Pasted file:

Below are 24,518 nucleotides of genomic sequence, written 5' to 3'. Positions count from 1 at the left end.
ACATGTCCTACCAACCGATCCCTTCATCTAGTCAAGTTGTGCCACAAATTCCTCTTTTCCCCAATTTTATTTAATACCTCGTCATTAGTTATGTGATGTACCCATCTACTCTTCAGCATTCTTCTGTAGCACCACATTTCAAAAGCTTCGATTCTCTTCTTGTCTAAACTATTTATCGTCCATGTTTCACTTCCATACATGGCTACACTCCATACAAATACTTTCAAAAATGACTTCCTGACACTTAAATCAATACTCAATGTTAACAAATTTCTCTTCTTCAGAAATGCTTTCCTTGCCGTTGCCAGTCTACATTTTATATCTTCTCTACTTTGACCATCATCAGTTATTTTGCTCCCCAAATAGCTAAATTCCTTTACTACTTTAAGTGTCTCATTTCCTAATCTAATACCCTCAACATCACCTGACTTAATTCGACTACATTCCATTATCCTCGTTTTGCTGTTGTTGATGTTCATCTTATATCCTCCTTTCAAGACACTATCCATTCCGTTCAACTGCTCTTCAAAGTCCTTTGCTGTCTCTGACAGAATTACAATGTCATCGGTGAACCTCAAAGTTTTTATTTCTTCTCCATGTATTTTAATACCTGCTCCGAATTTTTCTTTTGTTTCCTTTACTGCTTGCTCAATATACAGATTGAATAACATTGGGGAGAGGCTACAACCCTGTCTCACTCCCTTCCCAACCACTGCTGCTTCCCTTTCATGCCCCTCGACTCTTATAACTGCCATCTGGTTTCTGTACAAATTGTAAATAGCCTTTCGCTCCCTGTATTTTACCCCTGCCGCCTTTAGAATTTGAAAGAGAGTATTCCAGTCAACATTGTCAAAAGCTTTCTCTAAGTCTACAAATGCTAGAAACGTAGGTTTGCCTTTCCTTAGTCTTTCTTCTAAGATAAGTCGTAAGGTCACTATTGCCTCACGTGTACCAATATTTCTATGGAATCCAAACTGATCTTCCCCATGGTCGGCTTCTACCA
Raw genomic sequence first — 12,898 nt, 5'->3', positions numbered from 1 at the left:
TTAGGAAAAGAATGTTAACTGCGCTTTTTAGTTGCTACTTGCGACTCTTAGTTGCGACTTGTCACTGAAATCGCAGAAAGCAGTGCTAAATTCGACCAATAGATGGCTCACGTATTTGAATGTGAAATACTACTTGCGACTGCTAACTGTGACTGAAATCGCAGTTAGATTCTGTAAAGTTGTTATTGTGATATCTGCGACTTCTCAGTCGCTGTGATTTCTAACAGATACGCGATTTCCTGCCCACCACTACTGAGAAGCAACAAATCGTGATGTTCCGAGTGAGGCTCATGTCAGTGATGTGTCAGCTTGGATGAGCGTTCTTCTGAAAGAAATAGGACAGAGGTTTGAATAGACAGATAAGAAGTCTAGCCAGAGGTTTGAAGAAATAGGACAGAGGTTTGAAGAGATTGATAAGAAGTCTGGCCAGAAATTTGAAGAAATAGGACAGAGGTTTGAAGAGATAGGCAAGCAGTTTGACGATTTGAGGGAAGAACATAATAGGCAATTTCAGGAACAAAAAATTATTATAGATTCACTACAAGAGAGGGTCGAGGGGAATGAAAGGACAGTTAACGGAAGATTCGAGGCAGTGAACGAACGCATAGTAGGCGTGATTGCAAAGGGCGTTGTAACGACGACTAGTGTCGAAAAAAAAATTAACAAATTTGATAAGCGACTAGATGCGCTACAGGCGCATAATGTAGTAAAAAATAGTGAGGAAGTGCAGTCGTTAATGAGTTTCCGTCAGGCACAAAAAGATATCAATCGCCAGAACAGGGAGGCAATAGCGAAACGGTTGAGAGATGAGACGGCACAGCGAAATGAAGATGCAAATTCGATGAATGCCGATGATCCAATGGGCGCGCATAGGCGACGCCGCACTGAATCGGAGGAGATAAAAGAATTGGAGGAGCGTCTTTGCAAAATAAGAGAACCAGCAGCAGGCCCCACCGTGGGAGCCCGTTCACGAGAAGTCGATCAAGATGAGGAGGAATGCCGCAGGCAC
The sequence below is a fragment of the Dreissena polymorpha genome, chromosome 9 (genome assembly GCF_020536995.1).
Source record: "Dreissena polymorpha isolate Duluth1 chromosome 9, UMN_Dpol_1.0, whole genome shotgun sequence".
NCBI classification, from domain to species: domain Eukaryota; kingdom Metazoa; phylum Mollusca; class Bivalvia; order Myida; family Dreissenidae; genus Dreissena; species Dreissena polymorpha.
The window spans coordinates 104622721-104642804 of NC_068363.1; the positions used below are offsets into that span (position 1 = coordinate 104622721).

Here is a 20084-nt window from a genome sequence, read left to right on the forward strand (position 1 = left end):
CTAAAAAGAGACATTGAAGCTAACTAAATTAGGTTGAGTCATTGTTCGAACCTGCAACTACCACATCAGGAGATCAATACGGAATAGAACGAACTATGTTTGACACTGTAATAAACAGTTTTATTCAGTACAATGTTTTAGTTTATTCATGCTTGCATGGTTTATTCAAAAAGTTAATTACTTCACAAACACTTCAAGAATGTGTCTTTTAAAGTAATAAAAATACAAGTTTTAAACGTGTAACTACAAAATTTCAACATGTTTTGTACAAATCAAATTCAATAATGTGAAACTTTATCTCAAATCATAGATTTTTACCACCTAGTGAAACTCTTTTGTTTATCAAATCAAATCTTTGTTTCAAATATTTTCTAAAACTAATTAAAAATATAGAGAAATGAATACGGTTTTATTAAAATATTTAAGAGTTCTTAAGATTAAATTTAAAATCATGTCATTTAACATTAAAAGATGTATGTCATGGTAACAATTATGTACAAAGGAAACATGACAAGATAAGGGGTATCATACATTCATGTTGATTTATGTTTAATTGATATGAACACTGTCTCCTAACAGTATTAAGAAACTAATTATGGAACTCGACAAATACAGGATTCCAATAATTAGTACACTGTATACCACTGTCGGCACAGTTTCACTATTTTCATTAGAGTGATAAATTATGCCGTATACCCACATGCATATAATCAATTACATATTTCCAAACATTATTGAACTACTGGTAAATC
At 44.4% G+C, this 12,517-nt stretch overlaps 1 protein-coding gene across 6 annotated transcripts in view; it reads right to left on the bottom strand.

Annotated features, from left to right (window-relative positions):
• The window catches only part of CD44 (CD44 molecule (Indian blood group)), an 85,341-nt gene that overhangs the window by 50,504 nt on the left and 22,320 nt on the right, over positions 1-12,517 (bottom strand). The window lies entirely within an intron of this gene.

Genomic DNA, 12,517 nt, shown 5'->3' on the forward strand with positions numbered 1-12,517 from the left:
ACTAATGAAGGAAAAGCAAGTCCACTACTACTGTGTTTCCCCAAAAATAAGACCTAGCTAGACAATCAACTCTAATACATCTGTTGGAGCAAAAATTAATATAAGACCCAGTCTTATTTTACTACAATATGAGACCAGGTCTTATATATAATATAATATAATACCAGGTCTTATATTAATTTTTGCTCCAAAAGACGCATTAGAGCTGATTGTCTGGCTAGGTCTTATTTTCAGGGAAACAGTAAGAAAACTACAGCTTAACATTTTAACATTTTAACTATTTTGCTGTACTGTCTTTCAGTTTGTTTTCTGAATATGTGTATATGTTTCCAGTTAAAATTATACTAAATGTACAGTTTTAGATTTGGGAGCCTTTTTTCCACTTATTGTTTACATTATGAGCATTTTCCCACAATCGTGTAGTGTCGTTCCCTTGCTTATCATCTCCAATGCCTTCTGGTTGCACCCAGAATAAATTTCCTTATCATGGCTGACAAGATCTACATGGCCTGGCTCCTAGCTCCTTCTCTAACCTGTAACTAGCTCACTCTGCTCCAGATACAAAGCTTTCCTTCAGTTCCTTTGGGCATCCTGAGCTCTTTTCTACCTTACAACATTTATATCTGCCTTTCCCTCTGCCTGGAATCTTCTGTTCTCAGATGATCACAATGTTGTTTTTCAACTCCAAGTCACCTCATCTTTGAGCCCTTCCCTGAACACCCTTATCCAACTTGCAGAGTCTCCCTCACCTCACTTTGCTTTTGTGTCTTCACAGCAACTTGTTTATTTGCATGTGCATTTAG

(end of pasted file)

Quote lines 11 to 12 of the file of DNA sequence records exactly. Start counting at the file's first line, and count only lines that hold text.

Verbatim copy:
At 44.4% G+C, this 12,517-nt stretch overlaps 1 protein-coding gene across 6 annotated transcripts in view; it reads right to left on the bottom strand.

Annotated features, from left to right (window-relative positions):